FOR MANY SAVERS, biases might be contributing to their long-term efforts to fund their retirement.
“Status quo bias,” or inertia, keeps you from taking action.
That is, “In choosing among alternatives individuals display a bias toward sticking with the status quo,” according to “Status Quo Bias in Decision Making,” published in 1988 in the Journal of Risk and Uncertainty (tinyurl.com/5n7yy4ue). Recognizing inertia as a stumbling block has led to advances in 401(k) decision-making by turning the decision into an opt-out instead of an opt-in choice.
The recent release of “How America Saves 2022” (tinyurl.com/2p8cvkkv) by Vanguard, an investment management company, found that in 2021, “participant retirement plan behaviors remained largely unaffected and, in some areas, continued to improve. This is a testament to the growing use of automatic solutions, which leverage inertia for the benefit of the participant.”
Automatic solutions include auto-enrollment and target date funds, with the latter described by the Securities and Exchange Commission’s Investor.gov as being “designed to make investing for retirement more convenient by automatically changing your investment mix or asset allocation over time” (tinyurl.com/2xzcvj9d).
Vanguard’s analysis found that at year-end 2021, 56% of the retirement plans that are part of Vanguard’s recordkeeping business had adopted automatic enrollment (up from 46% in 2017), including 75% of plans that had at least 1,000 people participating. Overall, 64% of all Vanguard participants were “solely invested in an automatic investment program.” That figure was up from 36% at year-end 2012.
Two-thirds of the Vanguard automatic enrollment retirement plans also automatically increased the deferral rate (the percentage of an individual’s income contributed to the plan).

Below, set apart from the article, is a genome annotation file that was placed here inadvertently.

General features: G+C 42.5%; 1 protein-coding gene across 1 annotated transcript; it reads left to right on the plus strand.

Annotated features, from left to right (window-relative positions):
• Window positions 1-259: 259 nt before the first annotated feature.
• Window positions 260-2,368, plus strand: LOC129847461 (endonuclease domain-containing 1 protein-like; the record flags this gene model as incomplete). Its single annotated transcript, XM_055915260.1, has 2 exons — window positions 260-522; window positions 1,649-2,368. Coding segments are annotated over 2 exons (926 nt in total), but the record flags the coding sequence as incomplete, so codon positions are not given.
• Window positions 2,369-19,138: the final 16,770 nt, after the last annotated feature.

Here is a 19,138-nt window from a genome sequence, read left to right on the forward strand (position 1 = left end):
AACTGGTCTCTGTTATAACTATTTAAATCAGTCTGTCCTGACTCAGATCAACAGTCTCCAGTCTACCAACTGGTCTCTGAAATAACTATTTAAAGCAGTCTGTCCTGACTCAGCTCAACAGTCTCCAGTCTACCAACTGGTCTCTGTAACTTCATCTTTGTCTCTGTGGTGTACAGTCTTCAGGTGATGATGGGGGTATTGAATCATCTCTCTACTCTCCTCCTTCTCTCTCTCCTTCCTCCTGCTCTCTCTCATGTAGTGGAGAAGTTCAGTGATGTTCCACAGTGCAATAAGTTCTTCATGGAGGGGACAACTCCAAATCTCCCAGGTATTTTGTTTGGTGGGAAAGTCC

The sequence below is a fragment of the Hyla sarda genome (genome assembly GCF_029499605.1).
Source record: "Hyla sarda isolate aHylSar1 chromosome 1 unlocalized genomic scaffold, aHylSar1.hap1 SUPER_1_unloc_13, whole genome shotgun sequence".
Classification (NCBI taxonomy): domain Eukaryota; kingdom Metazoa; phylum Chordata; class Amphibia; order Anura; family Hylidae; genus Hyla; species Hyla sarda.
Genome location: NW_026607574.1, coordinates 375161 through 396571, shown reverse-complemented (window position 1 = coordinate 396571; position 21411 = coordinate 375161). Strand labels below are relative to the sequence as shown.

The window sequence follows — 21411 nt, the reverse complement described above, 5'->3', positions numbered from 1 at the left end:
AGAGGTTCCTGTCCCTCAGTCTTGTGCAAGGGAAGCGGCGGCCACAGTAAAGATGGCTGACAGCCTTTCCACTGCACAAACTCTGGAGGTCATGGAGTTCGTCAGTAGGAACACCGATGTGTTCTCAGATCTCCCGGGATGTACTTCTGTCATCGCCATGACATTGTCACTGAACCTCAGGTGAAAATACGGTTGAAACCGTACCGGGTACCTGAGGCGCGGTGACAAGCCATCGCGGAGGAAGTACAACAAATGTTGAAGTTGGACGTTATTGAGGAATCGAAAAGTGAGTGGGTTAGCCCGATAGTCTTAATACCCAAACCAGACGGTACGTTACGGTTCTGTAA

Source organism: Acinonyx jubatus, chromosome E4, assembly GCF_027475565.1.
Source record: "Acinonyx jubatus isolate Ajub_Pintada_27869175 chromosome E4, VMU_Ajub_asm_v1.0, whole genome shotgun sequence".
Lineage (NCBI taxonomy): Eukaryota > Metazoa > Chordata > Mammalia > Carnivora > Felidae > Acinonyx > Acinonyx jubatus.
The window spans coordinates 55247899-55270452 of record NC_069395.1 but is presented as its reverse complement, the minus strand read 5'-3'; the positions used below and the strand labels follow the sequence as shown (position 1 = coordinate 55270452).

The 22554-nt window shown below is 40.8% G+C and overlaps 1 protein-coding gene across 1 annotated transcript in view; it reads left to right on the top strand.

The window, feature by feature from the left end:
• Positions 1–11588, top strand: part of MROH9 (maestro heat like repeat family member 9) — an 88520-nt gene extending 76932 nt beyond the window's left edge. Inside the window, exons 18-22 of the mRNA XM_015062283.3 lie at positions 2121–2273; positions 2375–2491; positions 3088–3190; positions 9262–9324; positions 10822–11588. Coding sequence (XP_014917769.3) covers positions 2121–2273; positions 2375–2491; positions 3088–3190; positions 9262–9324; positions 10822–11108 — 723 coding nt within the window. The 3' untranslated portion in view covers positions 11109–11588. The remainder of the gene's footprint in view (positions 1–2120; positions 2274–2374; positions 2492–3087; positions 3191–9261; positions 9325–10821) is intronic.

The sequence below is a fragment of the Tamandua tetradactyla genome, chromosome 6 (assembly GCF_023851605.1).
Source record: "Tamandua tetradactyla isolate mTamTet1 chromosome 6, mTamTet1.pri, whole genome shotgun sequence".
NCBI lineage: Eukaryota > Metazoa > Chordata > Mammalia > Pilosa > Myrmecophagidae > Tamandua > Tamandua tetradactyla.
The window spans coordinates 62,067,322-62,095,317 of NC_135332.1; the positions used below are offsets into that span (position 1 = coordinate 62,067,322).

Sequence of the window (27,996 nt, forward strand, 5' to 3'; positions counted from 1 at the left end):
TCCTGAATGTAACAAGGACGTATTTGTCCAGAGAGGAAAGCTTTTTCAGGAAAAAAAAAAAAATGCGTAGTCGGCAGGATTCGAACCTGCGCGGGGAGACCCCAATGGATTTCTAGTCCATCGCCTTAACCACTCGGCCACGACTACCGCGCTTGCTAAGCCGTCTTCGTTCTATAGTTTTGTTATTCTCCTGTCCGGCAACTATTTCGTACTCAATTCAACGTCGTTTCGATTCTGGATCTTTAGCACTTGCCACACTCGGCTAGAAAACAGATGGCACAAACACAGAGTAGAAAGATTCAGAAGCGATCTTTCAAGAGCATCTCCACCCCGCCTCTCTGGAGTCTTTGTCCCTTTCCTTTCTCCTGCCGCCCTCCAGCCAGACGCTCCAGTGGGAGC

Ninety-nine percent of all the Vanguard plans with automatic enrollment defaulted the participants into a balanced investment strategy in 2021, with 98% selecting a target date fund as the default.
Vanguard is not the only investment company to report a rise in automatic options.
Fidelity’s first-quarter report of savings behavior for 2022 (tinyurl.com/3ct3pxy7), which surveyed balances for more than 35 million IRA, 401(k) and 403(b) retirement accounts, found that 85% of Gen Z savers (those born between 1997 and 2012) had their entire 401(k) savings in a target date fund.
Inertia works. Fidelity’s “Building Financial Futures” (tinyurl.com/4xpjfb69) noted that 90% of employees who are auto enrolled do not opt out.
Auto enrollment may become mandated. In March, the U.S. House of Representatives passed the Securing a Strong Retirement Act (tinyurl.com/mryadypb), which has a section requiring employers that establish new defined contribution plans (with some exceptions) to automatically enroll new employees, when they are eligible, at the level of at least 3% of the employee’s pay, then automatically increase that annually by 1% up to at least 10%, but no more than 15%. The Senate is working on its own version of retirement legislation.
If your company’s 401(k) plan currently has automatic deferral rate increases and target date funds, should you choose those options — or opt out?
As to participating in the retirement plan, you know my point of view — you’d have to have a very good reason not to participate. The same holds for automatic deferral increases — the more, the better.
As to automatic investments, that’s a personal matter. If you are not able or willing to spend time studying your options, the target date funds will help you participate in the stock and bond markets. That’s a definite advantage over just putting your money in the “bank” by choosing a money market option.
I’m grateful to the 401(k) providers who married behavioral economic theory with 401(k) enrollment. Sometimes we need to be placed in positions that have favorable results in spite of our status-quo-seeking selves.